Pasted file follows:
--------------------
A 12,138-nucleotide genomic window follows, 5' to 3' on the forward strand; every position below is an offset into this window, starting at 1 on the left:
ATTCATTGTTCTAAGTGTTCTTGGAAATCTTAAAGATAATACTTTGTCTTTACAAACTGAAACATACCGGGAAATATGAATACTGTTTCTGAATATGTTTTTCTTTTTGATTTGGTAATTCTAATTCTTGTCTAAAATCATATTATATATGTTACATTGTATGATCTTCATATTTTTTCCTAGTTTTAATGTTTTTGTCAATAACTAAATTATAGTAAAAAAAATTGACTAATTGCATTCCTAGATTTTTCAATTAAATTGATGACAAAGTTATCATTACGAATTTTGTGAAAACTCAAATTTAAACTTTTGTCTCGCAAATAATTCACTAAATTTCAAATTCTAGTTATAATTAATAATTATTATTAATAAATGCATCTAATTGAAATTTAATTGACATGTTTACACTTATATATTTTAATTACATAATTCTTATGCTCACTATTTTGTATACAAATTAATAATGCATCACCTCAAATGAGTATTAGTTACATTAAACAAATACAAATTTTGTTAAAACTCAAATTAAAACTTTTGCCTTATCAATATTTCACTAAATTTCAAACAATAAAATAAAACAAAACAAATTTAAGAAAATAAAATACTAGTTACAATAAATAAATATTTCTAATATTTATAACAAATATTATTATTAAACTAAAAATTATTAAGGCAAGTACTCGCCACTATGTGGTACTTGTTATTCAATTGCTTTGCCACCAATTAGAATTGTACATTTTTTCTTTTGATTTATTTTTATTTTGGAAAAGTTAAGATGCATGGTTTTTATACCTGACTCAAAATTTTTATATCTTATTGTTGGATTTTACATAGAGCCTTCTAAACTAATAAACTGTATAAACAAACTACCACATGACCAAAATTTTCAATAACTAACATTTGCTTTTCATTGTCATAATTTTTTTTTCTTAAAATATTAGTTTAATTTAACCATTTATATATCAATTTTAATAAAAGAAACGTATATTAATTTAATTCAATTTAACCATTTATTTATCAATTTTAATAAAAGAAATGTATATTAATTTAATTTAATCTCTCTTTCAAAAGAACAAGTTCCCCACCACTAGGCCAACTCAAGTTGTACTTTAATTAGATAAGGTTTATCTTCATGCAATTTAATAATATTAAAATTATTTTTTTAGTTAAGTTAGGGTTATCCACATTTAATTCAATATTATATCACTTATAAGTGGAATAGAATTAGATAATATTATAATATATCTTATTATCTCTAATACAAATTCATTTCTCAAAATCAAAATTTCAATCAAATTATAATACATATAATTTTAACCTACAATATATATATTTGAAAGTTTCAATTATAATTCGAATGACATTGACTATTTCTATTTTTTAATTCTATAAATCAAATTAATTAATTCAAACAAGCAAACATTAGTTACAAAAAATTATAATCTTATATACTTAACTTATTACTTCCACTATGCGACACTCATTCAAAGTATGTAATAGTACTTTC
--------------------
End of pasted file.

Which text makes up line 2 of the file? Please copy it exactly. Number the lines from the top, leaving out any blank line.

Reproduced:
ATTCATTGTTCTAAGTGTTCTTGGAAATCTTAAAGATAATACTTTGTCTTTACAAACTGAAACATACCGGGAAATATGAATACTGTTTCTGAATATGTTTTTCTTTTTGATTTGGTAATTCTAATTCTTGTCTAAAATCATATTATATATGTTACATTGTATGATCTTCATATTTTTTCCTAGTTTTAATGTTTTTGTCAATAACTAAATTATAGTAAAAAAAATTGACTAATTGCATTCCTAGATTTTTCAATTAAATTGATGACAAAGTTATCATTACGAATTTTGTGAAAACTCAAATTTAAACTTTTGTCTCGCAAATAATTCACTAAATTTCAAATTCTAGTTATAATTAATAATTATTATTAATAAATGCATCTAATTGAAATTTAATTGACATGTTTACACTTATATATTTTAATTACATAATTCTTATGCTCACTATTTTGTATACAAATTAATAATGCATCACCTCAAATGAGTATTAGTTACATTAAACAAATACAAATTTTGTTAAAACTCAAATTAAAACTTTTGCCTTATCAATATTTCACTAAATTTCAAACAATAAAATAAAACAAAACAAATTTAAGAAAATAAAATACTAGTTACAATAAATAAATATTTCTAATATTTATAACAAATATTATTATTAAACTAAAAATTATTAAGGCAAGTACTCGCCACTATGTGGTACTTGTTATTCAATTGCTTTGCCACCAATTAGAATTGTACATTTTTTCTTTTGATTTATTTTTATTTTGGAAAAGTTAAGATGCATGGTTTTTATACCTGACTCAAAATTTTTATATCTTATTGTTGGATTTTACATAGAGCCTTCTAAACTAATAAACTGTATAAACAAACTACCACATGACCAAAATTTTCAATAACTAACATTTGCTTTTCATTGTCATAATTTTTTTTTCTTAAAATATTAGTTTAATTTAACCATTTATATATCAATTTTAATAAAAGAAACGTATATTAATTTAATTCAATTTAACCATTTATTTATCAATTTTAATAAAAGAAATGTATATTAATTTAATTTAATCTCTCTTTCAAAAGAACAAGTTCCCCACCACTAGGCCAACTCAAGTTGTACTTTAATTAGATAAGGTTTATCTTCATGCAATTTAATAATATTAAAATTATTTTTTTAGTTAAGTTAGGGTTATCCACATTTAATTCAATATTATATCACTTATAAGTGGAATAGAATTAGATAATATTATAATATATCTTATTATCTCTAATACAAATTCATTTCTCAAAATCAAAATTTCAATCAAATTATAATACATATAATTTTAACCTACAATATATATATTTGAAAGTTTCAATTATAATTCGAATGACATTGACTATTTCTATTTTTTAATTCTATAAATCAAATTAATTAATTCAAACAAGCAAACATTAGTTACAAAAAATTATAATCTTATATACTTAACTTATTACTTCCACTATGCGACACTCATTCAAAGTATGTAATAGTACTTTC